The trill of my phone woke me up.
Fumbling without the benefit of my glasses, I managed to answer the call.
“I’ve been in an accident,” I heard my husband’s voice say. “I was driving 75 on the interstate and someone slammed into the back of me and drove off.”
“Are you okay?” I implore, my heart already seeking shelter in my stomach.
That phone call, or one like it, is my fear every time he travels the roads for work. And last night, that fear became reality.
In my first marriage, I had a persistent fear of losing my husband. It was a low-level hum of anxiety that periodically (spurred by some situation or another) would spike into almost-panic. Sometimes, I would follow my thoughts down a mental rabbit hole, even picturing receiving the news and the aftermath that followed.
And then ten years ago, that fear became real.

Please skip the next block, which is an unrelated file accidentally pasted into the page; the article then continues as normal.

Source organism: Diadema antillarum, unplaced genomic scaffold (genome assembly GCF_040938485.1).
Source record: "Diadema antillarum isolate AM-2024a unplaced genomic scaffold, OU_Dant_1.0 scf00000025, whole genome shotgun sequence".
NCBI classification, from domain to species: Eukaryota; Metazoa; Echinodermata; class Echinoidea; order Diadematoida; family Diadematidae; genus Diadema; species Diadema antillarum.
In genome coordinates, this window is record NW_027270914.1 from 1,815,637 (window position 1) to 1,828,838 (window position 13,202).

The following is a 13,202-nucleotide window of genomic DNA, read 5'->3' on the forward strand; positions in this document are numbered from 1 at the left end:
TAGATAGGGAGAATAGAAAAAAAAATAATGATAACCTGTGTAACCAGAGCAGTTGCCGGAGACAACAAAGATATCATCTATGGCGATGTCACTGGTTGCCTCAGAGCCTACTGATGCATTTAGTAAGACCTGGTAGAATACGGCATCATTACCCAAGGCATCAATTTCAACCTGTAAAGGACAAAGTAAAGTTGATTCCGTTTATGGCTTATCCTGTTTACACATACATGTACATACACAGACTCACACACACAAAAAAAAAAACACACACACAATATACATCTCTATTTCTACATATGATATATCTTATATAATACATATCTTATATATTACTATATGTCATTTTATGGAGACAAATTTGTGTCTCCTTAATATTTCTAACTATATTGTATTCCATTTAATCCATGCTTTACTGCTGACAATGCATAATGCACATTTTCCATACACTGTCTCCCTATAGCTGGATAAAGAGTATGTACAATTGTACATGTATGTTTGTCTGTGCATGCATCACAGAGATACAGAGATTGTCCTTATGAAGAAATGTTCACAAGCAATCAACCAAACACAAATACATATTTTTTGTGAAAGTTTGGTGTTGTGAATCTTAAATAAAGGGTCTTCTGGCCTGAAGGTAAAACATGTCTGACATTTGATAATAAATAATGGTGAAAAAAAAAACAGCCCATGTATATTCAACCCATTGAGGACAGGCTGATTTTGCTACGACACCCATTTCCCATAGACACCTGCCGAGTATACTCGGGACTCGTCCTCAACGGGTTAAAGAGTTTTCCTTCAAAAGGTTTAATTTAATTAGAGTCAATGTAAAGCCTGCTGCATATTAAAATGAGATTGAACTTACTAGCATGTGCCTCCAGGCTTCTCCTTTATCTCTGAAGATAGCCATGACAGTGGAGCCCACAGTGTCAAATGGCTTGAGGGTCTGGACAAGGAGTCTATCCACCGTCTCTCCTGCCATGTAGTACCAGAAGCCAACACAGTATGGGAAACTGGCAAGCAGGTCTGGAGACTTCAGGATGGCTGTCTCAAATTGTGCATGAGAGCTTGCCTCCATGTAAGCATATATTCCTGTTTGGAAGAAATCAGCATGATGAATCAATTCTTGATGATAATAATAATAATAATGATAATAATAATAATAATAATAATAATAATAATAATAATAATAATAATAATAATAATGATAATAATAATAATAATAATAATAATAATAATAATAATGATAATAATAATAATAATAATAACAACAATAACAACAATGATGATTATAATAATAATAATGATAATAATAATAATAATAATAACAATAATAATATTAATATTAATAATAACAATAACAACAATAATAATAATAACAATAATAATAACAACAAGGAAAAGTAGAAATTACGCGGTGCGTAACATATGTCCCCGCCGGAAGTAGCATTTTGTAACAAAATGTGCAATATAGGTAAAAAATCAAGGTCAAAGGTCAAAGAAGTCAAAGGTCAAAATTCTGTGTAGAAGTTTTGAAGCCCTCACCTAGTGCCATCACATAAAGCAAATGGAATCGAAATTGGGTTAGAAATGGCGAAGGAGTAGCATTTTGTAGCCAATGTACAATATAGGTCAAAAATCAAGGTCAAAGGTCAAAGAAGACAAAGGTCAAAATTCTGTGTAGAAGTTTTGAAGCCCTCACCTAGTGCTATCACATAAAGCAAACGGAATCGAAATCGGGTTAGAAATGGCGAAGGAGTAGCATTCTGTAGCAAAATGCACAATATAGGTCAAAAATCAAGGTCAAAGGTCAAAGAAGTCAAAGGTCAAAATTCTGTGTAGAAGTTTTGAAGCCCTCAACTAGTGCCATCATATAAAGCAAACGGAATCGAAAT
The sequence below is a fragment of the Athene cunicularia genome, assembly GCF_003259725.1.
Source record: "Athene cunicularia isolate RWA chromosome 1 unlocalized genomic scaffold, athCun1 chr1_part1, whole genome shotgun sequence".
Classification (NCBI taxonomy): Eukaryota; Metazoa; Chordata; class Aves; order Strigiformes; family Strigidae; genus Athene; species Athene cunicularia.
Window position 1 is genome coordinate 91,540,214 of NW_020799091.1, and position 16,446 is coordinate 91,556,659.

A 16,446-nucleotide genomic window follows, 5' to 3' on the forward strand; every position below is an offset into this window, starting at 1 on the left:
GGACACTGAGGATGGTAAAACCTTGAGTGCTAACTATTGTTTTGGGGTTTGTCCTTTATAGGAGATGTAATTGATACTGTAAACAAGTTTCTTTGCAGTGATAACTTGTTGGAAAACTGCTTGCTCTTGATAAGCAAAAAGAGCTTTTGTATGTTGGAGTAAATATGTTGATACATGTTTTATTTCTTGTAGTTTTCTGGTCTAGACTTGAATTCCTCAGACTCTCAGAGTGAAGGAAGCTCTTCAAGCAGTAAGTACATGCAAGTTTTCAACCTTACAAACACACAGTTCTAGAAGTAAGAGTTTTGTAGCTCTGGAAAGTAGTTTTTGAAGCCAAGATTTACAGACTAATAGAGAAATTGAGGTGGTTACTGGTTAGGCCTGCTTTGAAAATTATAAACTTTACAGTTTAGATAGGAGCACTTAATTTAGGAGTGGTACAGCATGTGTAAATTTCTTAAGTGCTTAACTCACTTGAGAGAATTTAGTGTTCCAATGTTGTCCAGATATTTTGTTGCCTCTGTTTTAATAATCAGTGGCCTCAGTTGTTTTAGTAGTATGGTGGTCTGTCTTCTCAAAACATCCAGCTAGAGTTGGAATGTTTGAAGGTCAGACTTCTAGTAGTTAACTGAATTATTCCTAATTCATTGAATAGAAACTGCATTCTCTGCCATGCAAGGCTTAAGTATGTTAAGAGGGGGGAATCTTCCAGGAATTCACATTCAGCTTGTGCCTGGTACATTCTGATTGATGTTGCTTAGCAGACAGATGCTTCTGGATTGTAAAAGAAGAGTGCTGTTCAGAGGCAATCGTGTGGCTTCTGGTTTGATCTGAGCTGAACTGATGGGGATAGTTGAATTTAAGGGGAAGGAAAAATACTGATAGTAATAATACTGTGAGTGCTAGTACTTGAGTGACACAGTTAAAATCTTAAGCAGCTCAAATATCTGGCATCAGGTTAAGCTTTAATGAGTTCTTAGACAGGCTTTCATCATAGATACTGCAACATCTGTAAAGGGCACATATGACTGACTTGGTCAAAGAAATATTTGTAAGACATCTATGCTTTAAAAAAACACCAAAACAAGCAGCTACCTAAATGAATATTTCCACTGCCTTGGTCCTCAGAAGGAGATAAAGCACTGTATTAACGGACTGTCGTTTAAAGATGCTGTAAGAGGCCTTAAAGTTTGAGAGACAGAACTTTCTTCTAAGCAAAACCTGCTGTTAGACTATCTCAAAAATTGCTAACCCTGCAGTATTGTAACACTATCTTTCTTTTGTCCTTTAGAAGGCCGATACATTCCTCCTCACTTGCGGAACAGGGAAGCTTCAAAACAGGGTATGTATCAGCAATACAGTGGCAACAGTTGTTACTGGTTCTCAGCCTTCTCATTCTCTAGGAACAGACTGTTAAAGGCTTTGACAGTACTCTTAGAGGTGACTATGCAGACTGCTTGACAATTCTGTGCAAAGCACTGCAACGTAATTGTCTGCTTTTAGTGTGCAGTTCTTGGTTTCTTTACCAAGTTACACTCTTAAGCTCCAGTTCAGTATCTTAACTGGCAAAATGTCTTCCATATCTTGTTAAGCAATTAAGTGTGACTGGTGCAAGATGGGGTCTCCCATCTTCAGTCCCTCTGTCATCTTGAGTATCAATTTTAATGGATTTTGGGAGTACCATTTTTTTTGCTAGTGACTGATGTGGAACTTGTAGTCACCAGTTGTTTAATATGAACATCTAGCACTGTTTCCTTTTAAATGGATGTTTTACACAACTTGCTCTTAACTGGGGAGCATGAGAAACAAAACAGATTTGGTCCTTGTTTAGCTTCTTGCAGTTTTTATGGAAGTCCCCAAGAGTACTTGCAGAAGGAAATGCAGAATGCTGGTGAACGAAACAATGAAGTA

What used to be my nightmare became my life.
That happens sometimes – our fears becoming real. And the way I see it is that, after the dust settles, we ultimately have two choices, two conclusions that we can reach.
My fears became real. Therefore, I should always listen to and believe my fears.
My fears became real. And I survived. Maybe even discovered that the reality wasn’t as bad as what the imagination had conjured. Therefore, I should learn to trust in myself and my ability to handle whatever life throws at me.
Last night was rough. The accident happened in Alabama, almost three hours away from the house. My husband was experiencing neck pain just above where he had cervical fusion last year. And he wasn’t sure if the car was drivable. It was a rough few hours while he made it back and I sat helplessly worrying.
But he made it home just after midnight. And today, the doctor cleared the neck and the car is in the hands of the body shop. It could have been a tragic night. Instead, it’s now in the realm of an expense and a nuisance.
My heart is back where it belongs.